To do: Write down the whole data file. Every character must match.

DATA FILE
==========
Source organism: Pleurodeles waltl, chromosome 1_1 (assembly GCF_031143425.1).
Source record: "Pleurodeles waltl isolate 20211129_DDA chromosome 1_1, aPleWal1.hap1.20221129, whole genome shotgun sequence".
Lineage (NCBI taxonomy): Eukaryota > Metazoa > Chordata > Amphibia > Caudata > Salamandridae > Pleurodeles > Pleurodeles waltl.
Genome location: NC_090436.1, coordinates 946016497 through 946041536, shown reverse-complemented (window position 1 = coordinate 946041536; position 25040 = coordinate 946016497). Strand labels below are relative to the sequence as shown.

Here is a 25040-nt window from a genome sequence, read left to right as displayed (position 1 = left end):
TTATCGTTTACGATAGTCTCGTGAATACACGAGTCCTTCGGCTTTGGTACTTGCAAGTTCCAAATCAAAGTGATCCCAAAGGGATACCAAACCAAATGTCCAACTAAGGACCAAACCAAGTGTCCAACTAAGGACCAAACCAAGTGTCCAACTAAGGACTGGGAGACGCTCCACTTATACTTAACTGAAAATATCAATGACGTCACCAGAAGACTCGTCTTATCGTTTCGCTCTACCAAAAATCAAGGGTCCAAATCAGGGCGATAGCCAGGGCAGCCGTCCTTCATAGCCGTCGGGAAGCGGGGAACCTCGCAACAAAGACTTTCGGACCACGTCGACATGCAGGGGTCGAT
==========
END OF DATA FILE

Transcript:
Source organism: Pleurodeles waltl, chromosome 1_1 (assembly GCF_031143425.1).
Source record: "Pleurodeles waltl isolate 20211129_DDA chromosome 1_1, aPleWal1.hap1.20221129, whole genome shotgun sequence".
Lineage (NCBI taxonomy): Eukaryota > Metazoa > Chordata > Amphibia > Caudata > Salamandridae > Pleurodeles > Pleurodeles waltl.
Genome location: NC_090436.1, coordinates 946016497 through 946041536, shown reverse-complemented (window position 1 = coordinate 946041536; position 25040 = coordinate 946016497). Strand labels below are relative to the sequence as shown.

Here is a 25040-nt window from a genome sequence, read left to right as displayed (position 1 = left end):
TTATCGTTTACGATAGTCTCGTGAATACACGAGTCCTTCGGCTTTGGTACTTGCAAGTTCCAAATCAAAGTGATCCCAAAGGGATACCAAACCAAATGTCCAACTAAGGACCAAACCAAGTGTCCAACTAAGGACCAAACCAAGTGTCCAACTAAGGACTGGGAGACGCTCCACTTATACTTAACTGAAAATATCAATGACGTCACCAGAAGACTCGTCTTATCGTTTCGCTCTACCAAAAATCAAGGGTCCAAATCAGGGCGATAGCCAGGGCAGCCGTCCTTCATAGCCGTCGGGAAGCGGGGAACCTCGCAACAAAGACTTTCGGACCACGTCGACATGCAGGGGTCGAT